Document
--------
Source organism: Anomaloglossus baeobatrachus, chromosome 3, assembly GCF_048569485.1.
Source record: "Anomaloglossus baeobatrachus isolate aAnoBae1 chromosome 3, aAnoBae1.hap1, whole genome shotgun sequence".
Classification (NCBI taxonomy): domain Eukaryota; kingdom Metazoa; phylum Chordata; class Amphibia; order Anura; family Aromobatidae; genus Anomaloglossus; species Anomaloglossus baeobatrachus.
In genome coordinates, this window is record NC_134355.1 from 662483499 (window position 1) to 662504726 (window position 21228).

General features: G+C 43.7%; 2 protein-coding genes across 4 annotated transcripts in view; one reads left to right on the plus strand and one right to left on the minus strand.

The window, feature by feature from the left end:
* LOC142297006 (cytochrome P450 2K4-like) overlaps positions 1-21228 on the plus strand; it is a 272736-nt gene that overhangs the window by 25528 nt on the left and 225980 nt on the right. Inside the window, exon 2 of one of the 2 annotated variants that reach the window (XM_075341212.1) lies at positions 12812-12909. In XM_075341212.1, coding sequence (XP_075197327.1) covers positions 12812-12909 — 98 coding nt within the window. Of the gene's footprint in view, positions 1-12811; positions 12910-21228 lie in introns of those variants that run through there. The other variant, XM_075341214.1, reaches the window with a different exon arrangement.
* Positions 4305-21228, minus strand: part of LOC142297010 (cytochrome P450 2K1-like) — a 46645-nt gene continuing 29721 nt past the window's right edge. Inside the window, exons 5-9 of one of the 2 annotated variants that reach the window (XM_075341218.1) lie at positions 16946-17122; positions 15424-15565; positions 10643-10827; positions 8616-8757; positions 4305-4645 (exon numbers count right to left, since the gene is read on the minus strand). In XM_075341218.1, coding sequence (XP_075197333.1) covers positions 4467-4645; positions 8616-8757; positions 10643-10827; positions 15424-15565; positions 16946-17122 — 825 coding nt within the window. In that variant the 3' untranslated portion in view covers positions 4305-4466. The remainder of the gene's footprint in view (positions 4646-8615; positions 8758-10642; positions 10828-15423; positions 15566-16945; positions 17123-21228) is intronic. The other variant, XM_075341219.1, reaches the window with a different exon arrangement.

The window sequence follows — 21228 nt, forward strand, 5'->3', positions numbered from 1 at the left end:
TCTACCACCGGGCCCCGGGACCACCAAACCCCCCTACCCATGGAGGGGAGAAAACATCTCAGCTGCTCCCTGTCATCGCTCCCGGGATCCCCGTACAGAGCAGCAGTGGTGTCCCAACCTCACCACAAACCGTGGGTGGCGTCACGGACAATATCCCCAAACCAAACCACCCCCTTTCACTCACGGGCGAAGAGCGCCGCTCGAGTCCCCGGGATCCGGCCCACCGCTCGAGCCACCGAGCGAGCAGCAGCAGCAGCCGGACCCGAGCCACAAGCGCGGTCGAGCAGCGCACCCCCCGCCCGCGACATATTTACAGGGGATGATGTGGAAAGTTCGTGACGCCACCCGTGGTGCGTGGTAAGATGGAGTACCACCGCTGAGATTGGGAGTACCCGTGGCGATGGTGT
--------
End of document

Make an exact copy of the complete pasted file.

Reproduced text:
Source organism: Anomaloglossus baeobatrachus, chromosome 3, assembly GCF_048569485.1.
Source record: "Anomaloglossus baeobatrachus isolate aAnoBae1 chromosome 3, aAnoBae1.hap1, whole genome shotgun sequence".
Classification (NCBI taxonomy): domain Eukaryota; kingdom Metazoa; phylum Chordata; class Amphibia; order Anura; family Aromobatidae; genus Anomaloglossus; species Anomaloglossus baeobatrachus.
In genome coordinates, this window is record NC_134355.1 from 662483499 (window position 1) to 662504726 (window position 21228).

General features: G+C 43.7%; 2 protein-coding genes across 4 annotated transcripts in view; one reads left to right on the plus strand and one right to left on the minus strand.

The window, feature by feature from the left end:
* LOC142297006 (cytochrome P450 2K4-like) overlaps positions 1-21228 on the plus strand; it is a 272736-nt gene that overhangs the window by 25528 nt on the left and 225980 nt on the right. Inside the window, exon 2 of one of the 2 annotated variants that reach the window (XM_075341212.1) lies at positions 12812-12909. In XM_075341212.1, coding sequence (XP_075197327.1) covers positions 12812-12909 — 98 coding nt within the window. Of the gene's footprint in view, positions 1-12811; positions 12910-21228 lie in introns of those variants that run through there. The other variant, XM_075341214.1, reaches the window with a different exon arrangement.
* Positions 4305-21228, minus strand: part of LOC142297010 (cytochrome P450 2K1-like) — a 46645-nt gene continuing 29721 nt past the window's right edge. Inside the window, exons 5-9 of one of the 2 annotated variants that reach the window (XM_075341218.1) lie at positions 16946-17122; positions 15424-15565; positions 10643-10827; positions 8616-8757; positions 4305-4645 (exon numbers count right to left, since the gene is read on the minus strand). In XM_075341218.1, coding sequence (XP_075197333.1) covers positions 4467-4645; positions 8616-8757; positions 10643-10827; positions 15424-15565; positions 16946-17122 — 825 coding nt within the window. In that variant the 3' untranslated portion in view covers positions 4305-4466. The remainder of the gene's footprint in view (positions 4646-8615; positions 8758-10642; positions 10828-15423; positions 15566-16945; positions 17123-21228) is intronic. The other variant, XM_075341219.1, reaches the window with a different exon arrangement.

The window sequence follows — 21228 nt, forward strand, 5'->3', positions numbered from 1 at the left end:
TCTACCACCGGGCCCCGGGACCACCAAACCCCCCTACCCATGGAGGGGAGAAAACATCTCAGCTGCTCCCTGTCATCGCTCCCGGGATCCCCGTACAGAGCAGCAGTGGTGTCCCAACCTCACCACAAACCGTGGGTGGCGTCACGGACAATATCCCCAAACCAAACCACCCCCTTTCACTCACGGGCGAAGAGCGCCGCTCGAGTCCCCGGGATCCGGCCCACCGCTCGAGCCACCGAGCGAGCAGCAGCAGCAGCCGGACCCGAGCCACAAGCGCGGTCGAGCAGCGCACCCCCCGCCCGCGACATATTTACAGGGGATGATGTGGAAAGTTCGTGACGCCACCCGTGGTGCGTGGTAAGATGGAGTACCACCGCTGAGATTGGGAGTACCCGTGGCGATGGTGT